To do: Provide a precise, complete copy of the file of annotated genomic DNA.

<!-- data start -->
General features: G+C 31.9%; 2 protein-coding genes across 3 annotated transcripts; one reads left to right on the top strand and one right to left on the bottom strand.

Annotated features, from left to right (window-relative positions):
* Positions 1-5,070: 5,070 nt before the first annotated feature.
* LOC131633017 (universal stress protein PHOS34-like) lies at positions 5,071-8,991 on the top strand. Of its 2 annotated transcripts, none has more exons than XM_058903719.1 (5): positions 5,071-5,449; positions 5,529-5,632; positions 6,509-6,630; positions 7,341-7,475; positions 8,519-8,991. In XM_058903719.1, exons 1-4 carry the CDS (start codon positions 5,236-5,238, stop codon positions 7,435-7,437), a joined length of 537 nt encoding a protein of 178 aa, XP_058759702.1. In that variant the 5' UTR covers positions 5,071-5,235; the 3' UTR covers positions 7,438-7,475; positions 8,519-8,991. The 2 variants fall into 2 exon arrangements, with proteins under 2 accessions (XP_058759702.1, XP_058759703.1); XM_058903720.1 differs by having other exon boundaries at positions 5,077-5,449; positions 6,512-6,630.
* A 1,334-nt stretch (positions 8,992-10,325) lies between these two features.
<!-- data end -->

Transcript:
General features: G+C 31.9%; 2 protein-coding genes across 3 annotated transcripts; one reads left to right on the top strand and one right to left on the bottom strand.

Annotated features, from left to right (window-relative positions):
* Positions 1-5,070: 5,070 nt before the first annotated feature.
* LOC131633017 (universal stress protein PHOS34-like) lies at positions 5,071-8,991 on the top strand. Of its 2 annotated transcripts, none has more exons than XM_058903719.1 (5): positions 5,071-5,449; positions 5,529-5,632; positions 6,509-6,630; positions 7,341-7,475; positions 8,519-8,991. In XM_058903719.1, exons 1-4 carry the CDS (start codon positions 5,236-5,238, stop codon positions 7,435-7,437), a joined length of 537 nt encoding a protein of 178 aa, XP_058759702.1. In that variant the 5' UTR covers positions 5,071-5,235; the 3' UTR covers positions 7,438-7,475; positions 8,519-8,991. The 2 variants fall into 2 exon arrangements, with proteins under 2 accessions (XP_058759702.1, XP_058759703.1); XM_058903720.1 differs by having other exon boundaries at positions 5,077-5,449; positions 6,512-6,630.
* A 1,334-nt stretch (positions 8,992-10,325) lies between these two features.